Personal profile

Biography

Dr Lucy Albertella is a Research Fellow at BrainPark and the Turner Institute for Brain and Mental Health at Monash University. She is Head of Assessment at BrainPark, and leads a team of researchers focusing on developing new tools, methods, and insights to better understand compulsivity and its modifiable risk across the spectrum of compulsive behaviours and symptoms. At just 5 years post-PhD, Dr Albertella has supervised 4 PhD students to completion and currently supervising 6 PhD students.

Dr Albertella is a recognised expert in cognitive mechanisms and has developed a range of measures being used world-wide to advance theoretical models and that have revealed new transdiagnostic high-risk profiles for compulsivity. Dr Albertella’s approach can be described as fully dimensional, examining risk and protective factors across the entire spectrum of compulsivity and mental health, from compulsive disorders, sub-threshold symptoms, and cognitive inflexibility to adaptability and optimal functioning in dynamic and unpredictable conditions. Similarly, she is interested in mechanisms that span across the temporal spectrum, from momentary fluctuations in affect and cognition that drive symptoms in real-time to long-term patterns and trajectories.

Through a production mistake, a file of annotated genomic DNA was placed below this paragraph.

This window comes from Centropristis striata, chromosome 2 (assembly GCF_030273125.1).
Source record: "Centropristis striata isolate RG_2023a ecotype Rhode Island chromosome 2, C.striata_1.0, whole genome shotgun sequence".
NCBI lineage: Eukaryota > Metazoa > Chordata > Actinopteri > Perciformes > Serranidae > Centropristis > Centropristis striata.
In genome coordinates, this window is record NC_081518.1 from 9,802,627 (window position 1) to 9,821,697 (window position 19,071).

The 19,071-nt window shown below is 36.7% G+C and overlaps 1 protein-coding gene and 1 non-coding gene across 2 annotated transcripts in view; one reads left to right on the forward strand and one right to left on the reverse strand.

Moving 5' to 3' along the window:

Dr Albertella has published over 60 peer-reviewed papers, most in leading journals in her field. She has also won numerous awards for her work, been invited to present her work at local and international conferences, and is currently Associate Editor for Neuroscience and Biobehavioral Reviews and Comprehensive Psychiatry.

Expertise related to UN Sustainable Development Goals

In 2015, UN member states agreed to 17 global Sustainable Development Goals (SDGs) to end poverty, protect the planet and ensure prosperity for all. This person’s work contributes towards the following SDG(s):

  • SDG 3 - Good Health and Well-being

Education/Academic qualification

Psychology, PhD, University of New South Wales (UNSW)

Award Date: 21 Jan 2017

Research area keywords

  • Addiction
  • cognition
  • neuroscience
  • compulsive behaviour

Collaborations and top research areas from the last five years

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